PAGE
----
“Soft” focus and “Selective” focus are two different things. One is used to create a romantic or dreamy mood while the other is used to direct the eye to something specific within the image. Both techniques are important in photography and becoming proficient in each can help you become a better photographer.
Lensbaby, the company that makes several different selective focus lenses – such as the Composer – also offers a soft focus optic that is used with the Composer to create a dreamy soft focus effect.
Using it (3 out of 5)
This review takes a closer look at this lens and what it can do for your photography. First off, to use the Soft Focus Pptic, you remove the basic Composer optic using the black plastic cap of the soft focus lens container. There are three prongs on the cap, which fit into holes in the Composer. A quick twist and the lens pops out (read the accompanying instructions to learn how to do this properly). You then insert the soft focus lens (and aperture rings to control exposure and soft focus effect) and use the cap to lock it in.
Obviously, since the only way to control the aperture is via the aperture rings, it’s best to set the camera to either aperture priority automation or manual exposure. The Soft Focus Optic unlike other Lensbaby optics, provides a series of small holes in the aperture ring. You can vary the soft focus effect not just by changing aperture sizes, but also by using an aperture ring to block some of the small holes. The lens works at a 50mm focal length, but keep in mind the multiplier effect of your camera can make the apparent focal length a bit different. The optic comes with three special multi hole soft focus aperture rings and is compatible with the company’s Composer, Muse and Control Freak lenses.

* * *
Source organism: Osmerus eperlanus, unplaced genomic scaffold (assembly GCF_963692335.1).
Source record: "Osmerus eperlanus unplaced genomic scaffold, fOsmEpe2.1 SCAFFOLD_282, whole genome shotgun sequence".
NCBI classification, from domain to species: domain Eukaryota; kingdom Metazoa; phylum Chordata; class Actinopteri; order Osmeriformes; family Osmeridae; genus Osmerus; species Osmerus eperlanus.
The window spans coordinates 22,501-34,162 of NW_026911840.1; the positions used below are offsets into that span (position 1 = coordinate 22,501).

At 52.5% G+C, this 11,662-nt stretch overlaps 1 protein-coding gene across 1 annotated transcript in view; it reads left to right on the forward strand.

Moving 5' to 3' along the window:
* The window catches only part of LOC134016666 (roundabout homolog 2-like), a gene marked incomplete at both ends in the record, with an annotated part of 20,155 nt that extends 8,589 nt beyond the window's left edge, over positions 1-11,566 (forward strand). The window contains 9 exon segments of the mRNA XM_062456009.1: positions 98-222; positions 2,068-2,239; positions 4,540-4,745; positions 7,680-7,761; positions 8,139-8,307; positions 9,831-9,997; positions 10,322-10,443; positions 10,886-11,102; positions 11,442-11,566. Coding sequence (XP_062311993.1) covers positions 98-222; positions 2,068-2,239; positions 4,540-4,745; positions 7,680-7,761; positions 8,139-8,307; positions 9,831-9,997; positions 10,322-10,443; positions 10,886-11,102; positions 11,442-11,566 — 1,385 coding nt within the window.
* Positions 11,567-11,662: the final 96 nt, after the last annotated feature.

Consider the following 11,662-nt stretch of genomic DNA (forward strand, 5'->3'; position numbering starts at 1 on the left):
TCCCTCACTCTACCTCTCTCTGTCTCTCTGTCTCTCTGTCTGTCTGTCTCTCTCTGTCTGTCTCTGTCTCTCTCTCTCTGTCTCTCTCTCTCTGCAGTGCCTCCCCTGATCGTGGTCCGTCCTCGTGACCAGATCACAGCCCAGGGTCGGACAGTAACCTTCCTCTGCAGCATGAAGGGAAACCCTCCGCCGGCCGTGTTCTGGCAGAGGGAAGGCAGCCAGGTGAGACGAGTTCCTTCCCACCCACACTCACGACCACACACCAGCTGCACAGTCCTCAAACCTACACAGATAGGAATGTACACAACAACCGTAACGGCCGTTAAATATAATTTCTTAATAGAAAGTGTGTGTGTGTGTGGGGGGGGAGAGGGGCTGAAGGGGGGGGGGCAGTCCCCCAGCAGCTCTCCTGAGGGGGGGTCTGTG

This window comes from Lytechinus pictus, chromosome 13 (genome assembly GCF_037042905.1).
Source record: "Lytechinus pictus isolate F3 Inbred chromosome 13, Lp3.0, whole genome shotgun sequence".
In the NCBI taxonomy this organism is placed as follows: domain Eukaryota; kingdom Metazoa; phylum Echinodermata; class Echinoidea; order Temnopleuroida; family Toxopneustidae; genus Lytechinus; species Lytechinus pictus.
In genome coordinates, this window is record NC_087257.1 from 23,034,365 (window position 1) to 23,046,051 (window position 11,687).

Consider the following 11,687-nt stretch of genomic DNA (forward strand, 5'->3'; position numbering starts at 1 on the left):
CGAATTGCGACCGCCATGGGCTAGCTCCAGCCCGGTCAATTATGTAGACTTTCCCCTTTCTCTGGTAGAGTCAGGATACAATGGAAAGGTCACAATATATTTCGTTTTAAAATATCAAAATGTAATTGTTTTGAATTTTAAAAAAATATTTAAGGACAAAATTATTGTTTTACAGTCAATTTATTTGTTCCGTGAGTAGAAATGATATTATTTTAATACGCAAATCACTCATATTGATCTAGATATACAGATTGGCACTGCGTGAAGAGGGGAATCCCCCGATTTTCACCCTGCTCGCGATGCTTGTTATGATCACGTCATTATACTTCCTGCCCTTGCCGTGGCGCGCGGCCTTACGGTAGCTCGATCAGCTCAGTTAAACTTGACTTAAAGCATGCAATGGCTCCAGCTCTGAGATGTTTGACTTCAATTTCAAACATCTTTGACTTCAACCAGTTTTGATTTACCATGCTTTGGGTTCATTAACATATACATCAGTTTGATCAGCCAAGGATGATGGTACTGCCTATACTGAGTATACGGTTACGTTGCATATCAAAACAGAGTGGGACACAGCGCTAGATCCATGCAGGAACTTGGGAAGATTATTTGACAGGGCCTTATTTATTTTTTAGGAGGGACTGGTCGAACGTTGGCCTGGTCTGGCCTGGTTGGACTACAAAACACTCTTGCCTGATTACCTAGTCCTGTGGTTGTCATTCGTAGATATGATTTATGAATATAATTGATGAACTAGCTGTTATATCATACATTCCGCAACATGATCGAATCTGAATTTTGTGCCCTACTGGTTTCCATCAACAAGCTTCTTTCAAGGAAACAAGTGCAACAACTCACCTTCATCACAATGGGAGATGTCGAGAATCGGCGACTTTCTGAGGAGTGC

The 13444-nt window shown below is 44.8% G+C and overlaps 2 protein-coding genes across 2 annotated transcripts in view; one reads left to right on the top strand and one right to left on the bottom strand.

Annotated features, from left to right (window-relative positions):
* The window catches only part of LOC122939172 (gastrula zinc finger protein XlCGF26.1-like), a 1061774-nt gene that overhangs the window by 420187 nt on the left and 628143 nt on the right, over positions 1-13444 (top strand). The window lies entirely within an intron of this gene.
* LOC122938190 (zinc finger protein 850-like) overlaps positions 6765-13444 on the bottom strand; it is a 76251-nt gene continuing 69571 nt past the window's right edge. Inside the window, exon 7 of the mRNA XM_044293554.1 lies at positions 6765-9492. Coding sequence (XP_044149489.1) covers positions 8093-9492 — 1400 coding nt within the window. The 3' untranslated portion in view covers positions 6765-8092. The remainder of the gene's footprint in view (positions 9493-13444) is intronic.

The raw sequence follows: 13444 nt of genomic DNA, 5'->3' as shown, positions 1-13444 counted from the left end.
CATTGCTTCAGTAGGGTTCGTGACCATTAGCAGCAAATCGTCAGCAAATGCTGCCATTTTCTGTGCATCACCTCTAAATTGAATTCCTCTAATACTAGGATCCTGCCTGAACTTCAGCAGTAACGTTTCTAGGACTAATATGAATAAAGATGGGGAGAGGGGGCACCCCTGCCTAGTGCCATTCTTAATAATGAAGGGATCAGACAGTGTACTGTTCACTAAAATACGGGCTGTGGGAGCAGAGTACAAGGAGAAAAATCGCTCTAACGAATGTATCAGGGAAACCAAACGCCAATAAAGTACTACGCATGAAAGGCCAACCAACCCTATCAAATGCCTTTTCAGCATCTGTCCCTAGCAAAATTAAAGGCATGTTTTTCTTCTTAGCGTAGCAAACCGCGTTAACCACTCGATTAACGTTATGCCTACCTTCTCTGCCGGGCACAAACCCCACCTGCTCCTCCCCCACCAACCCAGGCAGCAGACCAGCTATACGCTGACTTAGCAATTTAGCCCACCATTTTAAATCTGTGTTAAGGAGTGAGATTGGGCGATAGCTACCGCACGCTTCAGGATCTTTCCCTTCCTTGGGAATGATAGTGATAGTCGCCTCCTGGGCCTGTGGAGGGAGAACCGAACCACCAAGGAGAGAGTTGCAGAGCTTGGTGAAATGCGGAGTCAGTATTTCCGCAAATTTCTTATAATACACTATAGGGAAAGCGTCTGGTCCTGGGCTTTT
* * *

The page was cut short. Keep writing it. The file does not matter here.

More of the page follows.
The Lensbaby system has three basic types of components: lenses (the three just listed), optics (such as the soft focus optic and others) and accessories (which can include telephoto and wide angle lenses and close up diopters that mount on the front of lenses).
Price to value (4 out of 5)
A Lensbaby Composer sells for $270. The Soft Focus Optic is an additional $89.95. Soft focus lenses from major camera makers can cost about the same or more although this is an unequal comparison since each has different strengths and weaknesses. A Lensbaby Composer provides selective focus options a normal camera lens can’t and a Canon or Nikon soft focus lens can be operated as a normal camera lens when desired, something the Composer won’t do nearly as well. If you have a need for dreamy soft focus effects, the Lensbaby Composer and Soft Focus Optic is a great combination. It produces a beautiful soft effect.